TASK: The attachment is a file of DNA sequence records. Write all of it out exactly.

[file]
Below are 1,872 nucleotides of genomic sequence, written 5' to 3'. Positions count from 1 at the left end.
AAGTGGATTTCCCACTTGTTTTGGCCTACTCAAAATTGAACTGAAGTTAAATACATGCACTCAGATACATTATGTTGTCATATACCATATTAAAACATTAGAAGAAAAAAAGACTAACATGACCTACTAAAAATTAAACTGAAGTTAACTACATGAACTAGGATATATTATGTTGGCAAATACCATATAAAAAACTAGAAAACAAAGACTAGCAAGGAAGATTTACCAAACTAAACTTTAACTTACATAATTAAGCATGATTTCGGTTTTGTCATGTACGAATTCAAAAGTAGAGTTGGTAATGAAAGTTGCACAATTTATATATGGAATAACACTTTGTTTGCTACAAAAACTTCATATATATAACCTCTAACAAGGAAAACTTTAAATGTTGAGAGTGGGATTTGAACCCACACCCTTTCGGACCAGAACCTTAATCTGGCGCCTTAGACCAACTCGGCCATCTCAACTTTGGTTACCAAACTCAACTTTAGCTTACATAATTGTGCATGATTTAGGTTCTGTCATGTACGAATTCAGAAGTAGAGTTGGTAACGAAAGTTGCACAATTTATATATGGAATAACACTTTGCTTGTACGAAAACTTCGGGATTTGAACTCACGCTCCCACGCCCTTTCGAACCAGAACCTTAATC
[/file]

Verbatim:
Below are 1,872 nucleotides of genomic sequence, written 5' to 3'. Positions count from 1 at the left end.
AAGTGGATTTCCCACTTGTTTTGGCCTACTCAAAATTGAACTGAAGTTAAATACATGCACTCAGATACATTATGTTGTCATATACCATATTAAAACATTAGAAGAAAAAAAGACTAACATGACCTACTAAAAATTAAACTGAAGTTAACTACATGAACTAGGATATATTATGTTGGCAAATACCATATAAAAAACTAGAAAACAAAGACTAGCAAGGAAGATTTACCAAACTAAACTTTAACTTACATAATTAAGCATGATTTCGGTTTTGTCATGTACGAATTCAAAAGTAGAGTTGGTAATGAAAGTTGCACAATTTATATATGGAATAACACTTTGTTTGCTACAAAAACTTCATATATATAACCTCTAACAAGGAAAACTTTAAATGTTGAGAGTGGGATTTGAACCCACACCCTTTCGGACCAGAACCTTAATCTGGCGCCTTAGACCAACTCGGCCATCTCAACTTTGGTTACCAAACTCAACTTTAGCTTACATAATTGTGCATGATTTAGGTTCTGTCATGTACGAATTCAGAAGTAGAGTTGGTAACGAAAGTTGCACAATTTATATATGGAATAACACTTTGCTTGTACGAAAACTTCGGGATTTGAACTCACGCTCCCACGCCCTTTCGAACCAGAACCTTAATC